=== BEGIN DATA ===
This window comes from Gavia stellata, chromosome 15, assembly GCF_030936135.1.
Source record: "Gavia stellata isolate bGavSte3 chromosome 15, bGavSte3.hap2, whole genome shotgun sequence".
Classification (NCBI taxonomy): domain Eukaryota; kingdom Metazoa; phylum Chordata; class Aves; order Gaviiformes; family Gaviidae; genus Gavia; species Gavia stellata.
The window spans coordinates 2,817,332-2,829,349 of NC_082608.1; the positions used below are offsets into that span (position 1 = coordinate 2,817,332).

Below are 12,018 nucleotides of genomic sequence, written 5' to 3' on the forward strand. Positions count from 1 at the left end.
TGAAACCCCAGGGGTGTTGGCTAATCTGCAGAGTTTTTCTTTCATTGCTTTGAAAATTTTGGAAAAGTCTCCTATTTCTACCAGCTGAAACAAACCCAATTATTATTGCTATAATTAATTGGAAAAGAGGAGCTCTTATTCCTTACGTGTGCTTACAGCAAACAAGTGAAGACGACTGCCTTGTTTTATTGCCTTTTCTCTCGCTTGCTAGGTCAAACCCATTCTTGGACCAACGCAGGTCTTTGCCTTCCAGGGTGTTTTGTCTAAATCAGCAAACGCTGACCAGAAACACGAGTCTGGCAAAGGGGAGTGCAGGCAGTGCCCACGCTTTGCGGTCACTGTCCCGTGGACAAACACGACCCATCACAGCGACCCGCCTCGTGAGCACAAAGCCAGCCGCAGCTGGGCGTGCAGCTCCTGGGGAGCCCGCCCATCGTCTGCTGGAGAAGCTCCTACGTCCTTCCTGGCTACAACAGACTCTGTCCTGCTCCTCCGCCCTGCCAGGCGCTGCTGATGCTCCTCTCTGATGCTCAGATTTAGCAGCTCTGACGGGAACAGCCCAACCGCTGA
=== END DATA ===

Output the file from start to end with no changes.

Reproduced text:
This window comes from Gavia stellata, chromosome 15, assembly GCF_030936135.1.
Source record: "Gavia stellata isolate bGavSte3 chromosome 15, bGavSte3.hap2, whole genome shotgun sequence".
Classification (NCBI taxonomy): domain Eukaryota; kingdom Metazoa; phylum Chordata; class Aves; order Gaviiformes; family Gaviidae; genus Gavia; species Gavia stellata.
The window spans coordinates 2,817,332-2,829,349 of NC_082608.1; the positions used below are offsets into that span (position 1 = coordinate 2,817,332).

Below are 12,018 nucleotides of genomic sequence, written 5' to 3' on the forward strand. Positions count from 1 at the left end.
TGAAACCCCAGGGGTGTTGGCTAATCTGCAGAGTTTTTCTTTCATTGCTTTGAAAATTTTGGAAAAGTCTCCTATTTCTACCAGCTGAAACAAACCCAATTATTATTGCTATAATTAATTGGAAAAGAGGAGCTCTTATTCCTTACGTGTGCTTACAGCAAACAAGTGAAGACGACTGCCTTGTTTTATTGCCTTTTCTCTCGCTTGCTAGGTCAAACCCATTCTTGGACCAACGCAGGTCTTTGCCTTCCAGGGTGTTTTGTCTAAATCAGCAAACGCTGACCAGAAACACGAGTCTGGCAAAGGGGAGTGCAGGCAGTGCCCACGCTTTGCGGTCACTGTCCCGTGGACAAACACGACCCATCACAGCGACCCGCCTCGTGAGCACAAAGCCAGCCGCAGCTGGGCGTGCAGCTCCTGGGGAGCCCGCCCATCGTCTGCTGGAGAAGCTCCTACGTCCTTCCTGGCTACAACAGACTCTGTCCTGCTCCTCCGCCCTGCCAGGCGCTGCTGATGCTCCTCTCTGATGCTCAGATTTAGCAGCTCTGACGGGAACAGCCCAACCGCTGA